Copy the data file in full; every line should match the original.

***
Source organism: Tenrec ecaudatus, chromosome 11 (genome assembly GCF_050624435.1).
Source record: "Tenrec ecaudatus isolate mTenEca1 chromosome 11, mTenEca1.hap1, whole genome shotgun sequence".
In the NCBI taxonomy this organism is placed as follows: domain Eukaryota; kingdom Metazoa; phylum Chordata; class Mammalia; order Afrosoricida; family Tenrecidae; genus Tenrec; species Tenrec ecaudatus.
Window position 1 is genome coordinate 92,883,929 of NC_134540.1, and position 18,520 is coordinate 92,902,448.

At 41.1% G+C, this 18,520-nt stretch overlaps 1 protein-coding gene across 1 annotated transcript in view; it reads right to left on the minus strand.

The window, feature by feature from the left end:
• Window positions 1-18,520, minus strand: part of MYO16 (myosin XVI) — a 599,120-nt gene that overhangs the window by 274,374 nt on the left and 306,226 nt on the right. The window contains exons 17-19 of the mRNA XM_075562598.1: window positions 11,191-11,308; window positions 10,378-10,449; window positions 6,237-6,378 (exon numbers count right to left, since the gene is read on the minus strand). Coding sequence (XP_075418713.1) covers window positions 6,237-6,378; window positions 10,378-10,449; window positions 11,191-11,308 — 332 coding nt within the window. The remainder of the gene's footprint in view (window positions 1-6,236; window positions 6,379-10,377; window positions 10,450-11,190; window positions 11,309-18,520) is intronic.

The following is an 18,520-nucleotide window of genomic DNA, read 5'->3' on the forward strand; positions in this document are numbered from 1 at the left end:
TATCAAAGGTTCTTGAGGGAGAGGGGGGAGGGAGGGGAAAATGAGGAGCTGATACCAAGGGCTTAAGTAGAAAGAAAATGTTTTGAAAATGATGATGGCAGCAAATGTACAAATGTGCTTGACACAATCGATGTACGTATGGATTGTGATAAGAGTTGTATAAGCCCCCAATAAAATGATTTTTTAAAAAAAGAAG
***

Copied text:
Source organism: Tenrec ecaudatus, chromosome 11 (genome assembly GCF_050624435.1).
Source record: "Tenrec ecaudatus isolate mTenEca1 chromosome 11, mTenEca1.hap1, whole genome shotgun sequence".
In the NCBI taxonomy this organism is placed as follows: domain Eukaryota; kingdom Metazoa; phylum Chordata; class Mammalia; order Afrosoricida; family Tenrecidae; genus Tenrec; species Tenrec ecaudatus.
Window position 1 is genome coordinate 92,883,929 of NC_134540.1, and position 18,520 is coordinate 92,902,448.

At 41.1% G+C, this 18,520-nt stretch overlaps 1 protein-coding gene across 1 annotated transcript in view; it reads right to left on the minus strand.

The window, feature by feature from the left end:
• Window positions 1-18,520, minus strand: part of MYO16 (myosin XVI) — a 599,120-nt gene that overhangs the window by 274,374 nt on the left and 306,226 nt on the right. The window contains exons 17-19 of the mRNA XM_075562598.1: window positions 11,191-11,308; window positions 10,378-10,449; window positions 6,237-6,378 (exon numbers count right to left, since the gene is read on the minus strand). Coding sequence (XP_075418713.1) covers window positions 6,237-6,378; window positions 10,378-10,449; window positions 11,191-11,308 — 332 coding nt within the window. The remainder of the gene's footprint in view (window positions 1-6,236; window positions 6,379-10,377; window positions 10,450-11,190; window positions 11,309-18,520) is intronic.

The following is an 18,520-nucleotide window of genomic DNA, read 5'->3' on the forward strand; positions in this document are numbered from 1 at the left end:
TATCAAAGGTTCTTGAGGGAGAGGGGGGAGGGAGGGGAAAATGAGGAGCTGATACCAAGGGCTTAAGTAGAAAGAAAATGTTTTGAAAATGATGATGGCAGCAAATGTACAAATGTGCTTGACACAATCGATGTACGTATGGATTGTGATAAGAGTTGTATAAGCCCCCAATAAAATGATTTTTTAAAAAAAGAAG